CrashT is right on the money, with console and PC fps being fundamentally different. They can not be ported without major changes, and should be judged on their own separate merits. However I feel it would still be easier to downsize a pc FPS to a onsole FPS than the reverse… add some judicial auto aiming, simplify inventory etc and it’s fine… but as noted Console FPS are a lot less “3D” than on pc… and that’s a fact.

    I think the Halo port, even minus the speed issues shows this to be true. Halo is the best console shooter there is, and yes it is pretty good… but it pales in direct comparison to the best the PC has on offer.

    That being said, I believe BioShock has done a pretty decent job straddling both systems!

  5. essell says:

    I’m not sure that’s what Doak meant in his comparison of the PC to the N64, really.

    And I think part of the reason Bioshock (and HL2) works well on both systems is because its appeal doesn’t solely depend on how fun and challenging it is to kill things (unlike, say, Halo).

  6. Martin Coxall says:

    In my mind, the difference is this:

    PC gamers expect their shooters to be good.

    Consoletards are prepared to put up with shoddily thrown together crap like Halo 3.

    HTH.

  7. Crispy says:

    Having played Halo 3 I’ll say, like Time Splitters, it’s a pretty entertaining FPS (although I think the combat in TS is superior). What’s said about console first-person aiming is true; in a sense they do more accurately portray human turning speed than the vast majority of PC FPSs. What they definitely do not portray well is the sluggish and imprecise aiming at the centre of the screen, the simulation of your precise arm movements when you aim a weapon in real life.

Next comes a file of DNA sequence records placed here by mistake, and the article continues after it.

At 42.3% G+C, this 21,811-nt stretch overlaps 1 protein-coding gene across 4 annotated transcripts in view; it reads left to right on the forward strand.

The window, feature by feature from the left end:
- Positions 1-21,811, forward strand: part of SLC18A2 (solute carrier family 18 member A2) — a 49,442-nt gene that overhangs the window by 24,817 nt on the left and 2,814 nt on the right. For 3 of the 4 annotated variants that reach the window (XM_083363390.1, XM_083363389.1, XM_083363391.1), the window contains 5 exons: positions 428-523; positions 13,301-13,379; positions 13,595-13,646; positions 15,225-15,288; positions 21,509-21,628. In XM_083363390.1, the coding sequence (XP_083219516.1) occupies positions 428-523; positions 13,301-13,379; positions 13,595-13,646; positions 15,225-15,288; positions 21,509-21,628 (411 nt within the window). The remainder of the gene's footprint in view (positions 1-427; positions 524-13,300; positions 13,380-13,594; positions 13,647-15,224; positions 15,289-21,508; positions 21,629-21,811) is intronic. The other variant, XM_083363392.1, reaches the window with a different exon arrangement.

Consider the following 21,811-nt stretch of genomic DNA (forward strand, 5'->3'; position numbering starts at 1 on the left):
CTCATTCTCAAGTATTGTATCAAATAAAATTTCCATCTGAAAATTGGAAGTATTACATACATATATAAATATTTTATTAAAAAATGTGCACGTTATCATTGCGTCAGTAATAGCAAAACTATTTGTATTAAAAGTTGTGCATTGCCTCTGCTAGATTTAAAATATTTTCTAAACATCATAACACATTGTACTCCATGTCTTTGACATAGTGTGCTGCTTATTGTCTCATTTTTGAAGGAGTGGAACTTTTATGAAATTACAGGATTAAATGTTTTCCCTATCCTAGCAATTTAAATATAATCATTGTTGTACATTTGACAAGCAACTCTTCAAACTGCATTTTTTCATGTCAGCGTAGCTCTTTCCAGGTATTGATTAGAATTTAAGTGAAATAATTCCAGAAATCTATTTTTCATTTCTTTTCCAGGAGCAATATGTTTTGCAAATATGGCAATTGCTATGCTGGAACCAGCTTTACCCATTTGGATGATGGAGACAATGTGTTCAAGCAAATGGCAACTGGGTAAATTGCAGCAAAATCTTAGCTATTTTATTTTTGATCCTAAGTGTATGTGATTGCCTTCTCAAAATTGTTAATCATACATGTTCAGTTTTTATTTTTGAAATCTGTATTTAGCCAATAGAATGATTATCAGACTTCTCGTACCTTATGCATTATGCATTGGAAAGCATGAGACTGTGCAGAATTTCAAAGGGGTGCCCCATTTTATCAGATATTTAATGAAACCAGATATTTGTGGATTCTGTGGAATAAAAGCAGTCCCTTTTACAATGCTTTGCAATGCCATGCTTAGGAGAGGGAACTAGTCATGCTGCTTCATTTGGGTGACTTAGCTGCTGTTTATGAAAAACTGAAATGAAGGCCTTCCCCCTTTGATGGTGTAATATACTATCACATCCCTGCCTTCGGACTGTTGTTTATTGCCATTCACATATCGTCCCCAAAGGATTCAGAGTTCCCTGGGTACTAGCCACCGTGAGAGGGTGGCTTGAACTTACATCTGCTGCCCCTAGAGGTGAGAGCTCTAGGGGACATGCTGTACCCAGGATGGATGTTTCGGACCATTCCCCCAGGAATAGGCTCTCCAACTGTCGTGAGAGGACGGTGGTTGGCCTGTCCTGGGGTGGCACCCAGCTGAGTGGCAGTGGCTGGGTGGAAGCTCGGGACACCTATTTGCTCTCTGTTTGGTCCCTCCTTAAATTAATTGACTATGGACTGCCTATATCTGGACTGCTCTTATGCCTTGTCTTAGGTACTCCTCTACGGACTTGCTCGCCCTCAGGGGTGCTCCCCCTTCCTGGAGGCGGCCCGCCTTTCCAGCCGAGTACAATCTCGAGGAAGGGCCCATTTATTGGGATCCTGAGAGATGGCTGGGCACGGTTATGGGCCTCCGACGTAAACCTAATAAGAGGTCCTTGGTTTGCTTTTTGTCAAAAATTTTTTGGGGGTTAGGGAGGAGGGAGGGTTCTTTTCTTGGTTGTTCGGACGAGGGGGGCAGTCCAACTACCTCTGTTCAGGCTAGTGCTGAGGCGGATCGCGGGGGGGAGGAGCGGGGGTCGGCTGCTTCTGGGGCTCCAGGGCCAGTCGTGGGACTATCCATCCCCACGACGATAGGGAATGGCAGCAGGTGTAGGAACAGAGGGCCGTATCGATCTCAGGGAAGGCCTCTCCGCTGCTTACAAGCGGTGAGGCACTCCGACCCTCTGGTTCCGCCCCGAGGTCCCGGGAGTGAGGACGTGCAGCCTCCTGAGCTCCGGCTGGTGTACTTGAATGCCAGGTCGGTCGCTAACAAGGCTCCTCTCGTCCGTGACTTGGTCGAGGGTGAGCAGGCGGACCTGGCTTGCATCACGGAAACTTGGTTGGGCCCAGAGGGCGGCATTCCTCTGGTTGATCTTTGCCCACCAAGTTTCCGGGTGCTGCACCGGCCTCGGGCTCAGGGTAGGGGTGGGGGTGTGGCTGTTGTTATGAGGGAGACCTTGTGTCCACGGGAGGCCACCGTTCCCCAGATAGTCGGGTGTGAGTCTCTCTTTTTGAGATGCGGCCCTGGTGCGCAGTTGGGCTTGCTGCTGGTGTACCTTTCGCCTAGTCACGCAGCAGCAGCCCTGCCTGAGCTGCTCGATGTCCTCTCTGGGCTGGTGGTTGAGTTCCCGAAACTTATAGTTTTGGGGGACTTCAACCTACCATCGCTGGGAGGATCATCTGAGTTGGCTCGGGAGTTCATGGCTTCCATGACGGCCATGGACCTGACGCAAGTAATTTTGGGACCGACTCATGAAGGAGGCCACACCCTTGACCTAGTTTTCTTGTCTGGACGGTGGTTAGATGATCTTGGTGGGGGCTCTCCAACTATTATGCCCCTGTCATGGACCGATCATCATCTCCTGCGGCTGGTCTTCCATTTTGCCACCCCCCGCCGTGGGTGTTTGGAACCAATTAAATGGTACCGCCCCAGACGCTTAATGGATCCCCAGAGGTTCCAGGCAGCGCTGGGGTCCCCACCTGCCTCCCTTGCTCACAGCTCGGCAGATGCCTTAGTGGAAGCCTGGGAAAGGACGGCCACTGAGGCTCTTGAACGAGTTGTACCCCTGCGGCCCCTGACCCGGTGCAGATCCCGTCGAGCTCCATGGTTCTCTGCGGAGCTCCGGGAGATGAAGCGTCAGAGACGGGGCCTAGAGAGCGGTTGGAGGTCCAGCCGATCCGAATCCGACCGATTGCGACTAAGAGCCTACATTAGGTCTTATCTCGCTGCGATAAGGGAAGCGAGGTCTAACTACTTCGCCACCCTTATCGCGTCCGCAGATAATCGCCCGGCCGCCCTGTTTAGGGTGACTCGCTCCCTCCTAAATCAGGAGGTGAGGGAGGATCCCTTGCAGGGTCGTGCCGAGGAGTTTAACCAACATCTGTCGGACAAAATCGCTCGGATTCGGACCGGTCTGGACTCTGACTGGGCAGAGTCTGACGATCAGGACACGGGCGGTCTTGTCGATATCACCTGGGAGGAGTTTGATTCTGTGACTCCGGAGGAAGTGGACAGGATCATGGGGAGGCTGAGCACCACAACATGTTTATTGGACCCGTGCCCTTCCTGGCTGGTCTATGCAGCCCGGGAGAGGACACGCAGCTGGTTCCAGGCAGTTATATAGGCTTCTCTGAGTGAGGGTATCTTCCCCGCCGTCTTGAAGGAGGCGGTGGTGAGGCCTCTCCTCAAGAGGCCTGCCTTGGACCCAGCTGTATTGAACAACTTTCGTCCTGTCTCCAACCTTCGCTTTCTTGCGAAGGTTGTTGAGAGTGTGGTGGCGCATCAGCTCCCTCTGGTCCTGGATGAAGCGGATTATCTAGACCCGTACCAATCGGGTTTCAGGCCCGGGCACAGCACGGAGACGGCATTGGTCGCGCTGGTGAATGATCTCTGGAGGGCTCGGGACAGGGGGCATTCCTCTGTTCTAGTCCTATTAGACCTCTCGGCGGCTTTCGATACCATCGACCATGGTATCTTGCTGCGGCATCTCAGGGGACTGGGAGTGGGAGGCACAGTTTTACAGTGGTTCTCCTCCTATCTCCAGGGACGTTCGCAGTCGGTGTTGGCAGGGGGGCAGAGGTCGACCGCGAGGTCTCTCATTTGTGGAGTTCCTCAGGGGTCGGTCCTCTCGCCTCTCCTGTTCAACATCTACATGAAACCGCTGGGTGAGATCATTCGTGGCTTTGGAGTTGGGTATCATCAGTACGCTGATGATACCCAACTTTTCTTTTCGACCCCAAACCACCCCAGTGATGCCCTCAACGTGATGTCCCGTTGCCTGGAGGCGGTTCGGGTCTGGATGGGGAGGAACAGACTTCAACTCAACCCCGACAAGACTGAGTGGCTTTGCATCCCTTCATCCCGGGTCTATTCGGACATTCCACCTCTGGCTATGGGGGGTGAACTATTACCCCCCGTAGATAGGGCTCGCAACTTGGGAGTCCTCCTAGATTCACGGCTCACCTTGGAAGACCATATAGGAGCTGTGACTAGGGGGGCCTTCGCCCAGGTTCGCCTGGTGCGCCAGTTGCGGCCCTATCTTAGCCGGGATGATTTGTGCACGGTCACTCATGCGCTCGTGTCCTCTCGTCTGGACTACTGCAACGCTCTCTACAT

I prefer that Halo 3 makes a compromise with an auto-aim system that takes the bad aiming inherent to the analog stick out of the equation. What Thiefsie says about leading is true, you can’t put down strategic covering fire in Halo 3 or begin firing before you actually have the target in your sights. But it’s unbelievably frustrating to lose the awareness you’re afforded with the PC; I tried checking the left and right sides before stepping out of a doorway and was 3 metres into the corridor before I’d managed the full 180 degree turn!

    Going back to the accuracy of ‘gun aim’ versus the speed your character should be able to turn at: there are a few underappreciated games that have done this. ‘Move In!’ (http://moveinmod.net/), an unbelievably underrated late mod for Half-Life in the same vein as ‘Hostile Intent’, included a feature called ‘free aim’ which was also used previously in ‘InfiltrationMod’ for Unreal Tournament. Basically within a certain area at the centre of the screen you can adjust your aim without turning left and right or looking up and down. If you move the crosshair outside this middle circle you begin turning, but at a slower speed.

    I think it could be interesting if this were implemented in a console FPS because you would be able to get a high degree of accuracy where you need it (by turning up the analog sensitivity) without your view darting all over the place. Alas I’m yet to see even a prototype of such a system.

  8. Rev. Stuart Campbell says:

    I would *love* to see PC FPS gamers play paintball or Quasar or something in real life. They’d be shit-hot for the first three seconds with their l33t h3dsh0t sk1llz, then so dizzy from constantly spinning around at 600rpm that you could just walk up slowly and shoot them in the back of the head as they lay on the ground vomiting and whimpering.